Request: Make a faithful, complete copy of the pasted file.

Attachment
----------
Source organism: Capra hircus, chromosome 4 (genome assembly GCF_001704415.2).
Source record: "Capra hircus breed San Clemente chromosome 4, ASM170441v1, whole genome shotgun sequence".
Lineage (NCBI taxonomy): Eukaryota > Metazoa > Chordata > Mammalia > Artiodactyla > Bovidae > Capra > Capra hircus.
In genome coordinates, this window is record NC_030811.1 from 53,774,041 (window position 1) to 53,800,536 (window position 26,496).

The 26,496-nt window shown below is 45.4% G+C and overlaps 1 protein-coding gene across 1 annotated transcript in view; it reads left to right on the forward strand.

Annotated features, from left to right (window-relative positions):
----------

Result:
Source organism: Capra hircus, chromosome 4 (genome assembly GCF_001704415.2).
Source record: "Capra hircus breed San Clemente chromosome 4, ASM170441v1, whole genome shotgun sequence".
Lineage (NCBI taxonomy): Eukaryota > Metazoa > Chordata > Mammalia > Artiodactyla > Bovidae > Capra > Capra hircus.
In genome coordinates, this window is record NC_030811.1 from 53,774,041 (window position 1) to 53,800,536 (window position 26,496).

The 26,496-nt window shown below is 45.4% G+C and overlaps 1 protein-coding gene across 1 annotated transcript in view; it reads left to right on the forward strand.

Annotated features, from left to right (window-relative positions):